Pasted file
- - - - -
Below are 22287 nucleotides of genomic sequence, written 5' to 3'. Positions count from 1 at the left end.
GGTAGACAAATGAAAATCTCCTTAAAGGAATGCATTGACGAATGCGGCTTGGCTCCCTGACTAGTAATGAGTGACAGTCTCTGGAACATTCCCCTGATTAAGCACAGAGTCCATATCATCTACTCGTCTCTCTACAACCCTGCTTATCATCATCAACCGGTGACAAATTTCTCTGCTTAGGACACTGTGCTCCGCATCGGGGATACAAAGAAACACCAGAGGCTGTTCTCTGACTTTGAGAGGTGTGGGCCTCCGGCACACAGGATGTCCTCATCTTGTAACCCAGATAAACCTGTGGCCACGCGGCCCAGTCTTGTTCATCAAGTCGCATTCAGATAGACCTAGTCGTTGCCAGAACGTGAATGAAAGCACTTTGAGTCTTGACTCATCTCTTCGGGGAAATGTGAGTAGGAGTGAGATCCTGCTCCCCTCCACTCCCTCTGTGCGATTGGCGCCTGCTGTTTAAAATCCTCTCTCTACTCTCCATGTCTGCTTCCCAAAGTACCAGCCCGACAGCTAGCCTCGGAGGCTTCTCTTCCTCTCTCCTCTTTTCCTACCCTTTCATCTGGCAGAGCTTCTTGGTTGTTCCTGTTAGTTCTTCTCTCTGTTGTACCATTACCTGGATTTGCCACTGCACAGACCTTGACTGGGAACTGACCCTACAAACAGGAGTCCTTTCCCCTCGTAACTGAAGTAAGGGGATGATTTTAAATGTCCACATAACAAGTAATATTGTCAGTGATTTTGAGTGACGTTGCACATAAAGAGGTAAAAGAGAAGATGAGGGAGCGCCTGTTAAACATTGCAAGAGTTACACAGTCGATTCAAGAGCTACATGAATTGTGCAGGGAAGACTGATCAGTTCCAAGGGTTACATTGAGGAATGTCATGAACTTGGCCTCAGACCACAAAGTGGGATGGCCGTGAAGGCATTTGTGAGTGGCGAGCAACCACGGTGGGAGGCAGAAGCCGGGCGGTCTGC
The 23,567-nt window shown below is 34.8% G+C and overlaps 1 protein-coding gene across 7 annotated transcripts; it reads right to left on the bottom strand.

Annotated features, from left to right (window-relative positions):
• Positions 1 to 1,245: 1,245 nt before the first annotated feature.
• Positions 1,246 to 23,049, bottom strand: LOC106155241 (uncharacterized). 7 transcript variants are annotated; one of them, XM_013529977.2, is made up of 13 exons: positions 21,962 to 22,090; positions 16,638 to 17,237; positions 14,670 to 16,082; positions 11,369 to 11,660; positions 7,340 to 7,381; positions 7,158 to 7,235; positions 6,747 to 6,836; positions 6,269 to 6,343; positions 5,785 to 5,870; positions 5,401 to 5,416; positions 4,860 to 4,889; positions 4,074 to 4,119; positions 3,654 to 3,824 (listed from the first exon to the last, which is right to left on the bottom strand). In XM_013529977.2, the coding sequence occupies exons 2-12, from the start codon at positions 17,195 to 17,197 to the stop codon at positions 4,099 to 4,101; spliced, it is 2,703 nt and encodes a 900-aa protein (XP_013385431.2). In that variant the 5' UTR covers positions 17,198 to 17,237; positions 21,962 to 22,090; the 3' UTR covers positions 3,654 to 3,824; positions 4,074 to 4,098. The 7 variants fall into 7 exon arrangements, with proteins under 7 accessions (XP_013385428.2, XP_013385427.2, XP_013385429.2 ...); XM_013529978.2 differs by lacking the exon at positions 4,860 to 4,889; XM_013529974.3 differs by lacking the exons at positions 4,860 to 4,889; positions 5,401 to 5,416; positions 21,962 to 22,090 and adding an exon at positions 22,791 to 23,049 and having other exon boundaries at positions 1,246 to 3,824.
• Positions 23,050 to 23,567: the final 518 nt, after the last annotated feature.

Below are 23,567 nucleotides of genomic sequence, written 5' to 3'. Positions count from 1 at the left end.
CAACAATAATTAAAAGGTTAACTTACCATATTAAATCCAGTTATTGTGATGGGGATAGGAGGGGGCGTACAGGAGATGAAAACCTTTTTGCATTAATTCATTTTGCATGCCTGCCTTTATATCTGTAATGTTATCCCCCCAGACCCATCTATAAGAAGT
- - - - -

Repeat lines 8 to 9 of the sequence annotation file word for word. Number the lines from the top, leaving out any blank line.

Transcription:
Below are 23,567 nucleotides of genomic sequence, written 5' to 3'. Positions count from 1 at the left end.
CAACAATAATTAAAAGGTTAACTTACCATATTAAATCCAGTTATTGTGATGGGGATAGGAGGGGGCGTACAGGAGATGAAAACCTTTTTGCATTAATTCATTTTGCATGCCTGCCTTTATATCTGTAATGTTATCCCCCCAGACCCATCTATAAGAAGT